Watchmen director Zack Snyder will be plenty busy with his upcoming movies Guardians of Ga'Hoole and Sucker Punch, but after that he has more landmark genre prospects ahead, including a movie based on Ray Bradbury's classic 1951 SF book The Illustrated Man, which Watchmen co-wrter Alex Tse is adapting.
"It's amazing," Snyder said in an exclusive interview on Wednesday in Burbank, Calif., where he was promoting Watchmen: Director's Cut on Blu-ray. "We tried to do it basically retro technology, retro sci-fi, which I feel like is kind of cool. It's sort of in spirit of the novel."
Snyder added that the movie will comprise five of Bradbury's 18 classic short stories, which are loosely knitted together as a novel, linked by the common thread of the title tattooed man, whose "illustrations" come to life for an unnamed narrator. Perhaps the most famous of the stories includes the virtual-reality cautionary tale "The Veldt" and a tragic tale of an astronaut about to re-enter the atmosphere, "Kaleidoscope."
Naturally, Snyder decined to reveal just which tales the movie will feature.
The book was previously adapted as a 1969 film directed by Jack Smight and starring Rod Steiger, Claire Bloom and others and included adaptations of "The Veldt," "The Long Rain" and "The Last Night of the World" and expands the prologue and epilogue with intermittent scenes and flashbacks of how the illustrations came to be.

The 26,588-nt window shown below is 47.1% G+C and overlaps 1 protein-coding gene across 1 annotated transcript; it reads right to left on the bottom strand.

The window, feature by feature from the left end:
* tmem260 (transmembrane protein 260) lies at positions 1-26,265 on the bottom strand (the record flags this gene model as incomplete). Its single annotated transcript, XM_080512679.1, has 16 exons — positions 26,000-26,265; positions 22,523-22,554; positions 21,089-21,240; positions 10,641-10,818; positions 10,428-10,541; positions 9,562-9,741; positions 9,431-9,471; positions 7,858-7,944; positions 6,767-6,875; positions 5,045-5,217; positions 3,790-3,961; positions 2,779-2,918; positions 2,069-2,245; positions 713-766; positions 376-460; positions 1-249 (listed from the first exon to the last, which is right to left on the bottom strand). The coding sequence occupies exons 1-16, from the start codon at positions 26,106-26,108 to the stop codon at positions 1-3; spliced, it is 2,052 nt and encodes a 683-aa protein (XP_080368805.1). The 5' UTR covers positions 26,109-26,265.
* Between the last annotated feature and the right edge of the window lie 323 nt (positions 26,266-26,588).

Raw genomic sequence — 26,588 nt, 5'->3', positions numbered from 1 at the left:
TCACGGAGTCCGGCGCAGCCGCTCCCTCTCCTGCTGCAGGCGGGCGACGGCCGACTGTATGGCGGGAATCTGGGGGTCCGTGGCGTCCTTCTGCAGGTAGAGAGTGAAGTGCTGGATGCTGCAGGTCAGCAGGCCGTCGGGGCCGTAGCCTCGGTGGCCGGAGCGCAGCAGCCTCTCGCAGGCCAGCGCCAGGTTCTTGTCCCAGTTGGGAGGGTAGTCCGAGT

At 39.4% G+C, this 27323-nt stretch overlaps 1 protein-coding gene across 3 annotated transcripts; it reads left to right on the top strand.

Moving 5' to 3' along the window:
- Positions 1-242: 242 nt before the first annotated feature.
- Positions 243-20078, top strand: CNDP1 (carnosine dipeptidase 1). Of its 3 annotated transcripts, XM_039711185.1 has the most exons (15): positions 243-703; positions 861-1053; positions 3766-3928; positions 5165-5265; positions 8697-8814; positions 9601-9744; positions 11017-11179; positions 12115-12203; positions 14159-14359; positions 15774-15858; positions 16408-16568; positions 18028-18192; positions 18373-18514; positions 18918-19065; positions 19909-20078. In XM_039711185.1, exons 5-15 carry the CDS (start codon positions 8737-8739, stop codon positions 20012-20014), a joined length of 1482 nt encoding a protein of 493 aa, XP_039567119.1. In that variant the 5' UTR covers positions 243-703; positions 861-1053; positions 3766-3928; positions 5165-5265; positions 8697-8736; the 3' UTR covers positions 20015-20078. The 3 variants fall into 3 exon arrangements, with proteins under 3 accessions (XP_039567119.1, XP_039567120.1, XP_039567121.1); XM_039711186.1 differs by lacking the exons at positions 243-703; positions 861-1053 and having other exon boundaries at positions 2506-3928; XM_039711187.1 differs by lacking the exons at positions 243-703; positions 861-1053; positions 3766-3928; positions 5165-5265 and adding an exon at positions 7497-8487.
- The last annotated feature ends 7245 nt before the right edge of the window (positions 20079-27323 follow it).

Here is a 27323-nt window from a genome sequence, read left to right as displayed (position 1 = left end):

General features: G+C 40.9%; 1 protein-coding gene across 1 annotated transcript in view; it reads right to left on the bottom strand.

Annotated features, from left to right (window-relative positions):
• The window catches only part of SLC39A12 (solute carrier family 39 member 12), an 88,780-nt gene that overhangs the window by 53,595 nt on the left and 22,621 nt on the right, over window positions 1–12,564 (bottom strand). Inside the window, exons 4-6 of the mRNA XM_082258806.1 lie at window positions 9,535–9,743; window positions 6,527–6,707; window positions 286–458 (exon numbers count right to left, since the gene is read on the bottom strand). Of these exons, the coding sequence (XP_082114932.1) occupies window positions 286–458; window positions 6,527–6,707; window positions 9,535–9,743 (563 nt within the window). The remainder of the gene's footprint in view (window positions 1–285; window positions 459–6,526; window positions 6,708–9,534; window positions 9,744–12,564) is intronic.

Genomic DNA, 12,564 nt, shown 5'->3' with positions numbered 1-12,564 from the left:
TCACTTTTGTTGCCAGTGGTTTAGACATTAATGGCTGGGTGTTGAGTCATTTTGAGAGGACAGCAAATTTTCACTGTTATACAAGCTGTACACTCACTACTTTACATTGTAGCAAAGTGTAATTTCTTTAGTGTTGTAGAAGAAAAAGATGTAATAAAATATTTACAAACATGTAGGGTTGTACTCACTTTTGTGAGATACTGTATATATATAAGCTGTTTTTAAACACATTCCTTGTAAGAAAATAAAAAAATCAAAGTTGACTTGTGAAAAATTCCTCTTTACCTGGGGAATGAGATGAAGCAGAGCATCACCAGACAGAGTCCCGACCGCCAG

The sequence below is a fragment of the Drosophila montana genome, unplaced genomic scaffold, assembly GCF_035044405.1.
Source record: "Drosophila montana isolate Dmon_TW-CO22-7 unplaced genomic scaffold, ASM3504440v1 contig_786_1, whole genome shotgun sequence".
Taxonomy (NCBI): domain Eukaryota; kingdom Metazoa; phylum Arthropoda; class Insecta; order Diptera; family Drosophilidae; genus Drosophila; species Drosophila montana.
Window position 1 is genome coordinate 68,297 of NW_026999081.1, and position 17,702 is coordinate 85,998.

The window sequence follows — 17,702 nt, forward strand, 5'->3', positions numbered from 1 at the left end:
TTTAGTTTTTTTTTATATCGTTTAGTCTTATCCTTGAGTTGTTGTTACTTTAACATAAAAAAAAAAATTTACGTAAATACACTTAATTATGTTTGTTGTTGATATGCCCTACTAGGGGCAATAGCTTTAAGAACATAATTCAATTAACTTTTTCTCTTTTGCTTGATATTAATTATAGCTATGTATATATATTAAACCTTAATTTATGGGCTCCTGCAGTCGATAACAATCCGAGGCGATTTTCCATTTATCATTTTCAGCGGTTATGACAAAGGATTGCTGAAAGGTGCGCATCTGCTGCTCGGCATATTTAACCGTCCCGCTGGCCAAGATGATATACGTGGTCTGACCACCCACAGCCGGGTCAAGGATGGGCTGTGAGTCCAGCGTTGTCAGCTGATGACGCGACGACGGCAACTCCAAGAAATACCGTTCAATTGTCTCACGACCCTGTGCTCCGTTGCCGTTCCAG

Meanwhile, Snyder said that he also hopes to be a part of a Heavy Metal reboot. James Cameron, David Fincher, Tenacious D and Gore Verbinski are also reportedly developing segments of the movie, a reboot of the 1981 anthology movie based on stories from Heavy Metal magazine and original tales that fit the aesthetic, animated with R-rated violence and nudity.
"If that movie happens, absolutely," Snyder said. As to when he would fit it into his schedule, "I don't know; we'll figure that out."
The segment Snyder has his eye on is an original story, but Snyder could not name or describe it yet. "There is a segment I'm interested in," he said. "I don't know if I'm supposed to talk about it yet. It was an idea that was given to me, that I saw, actually."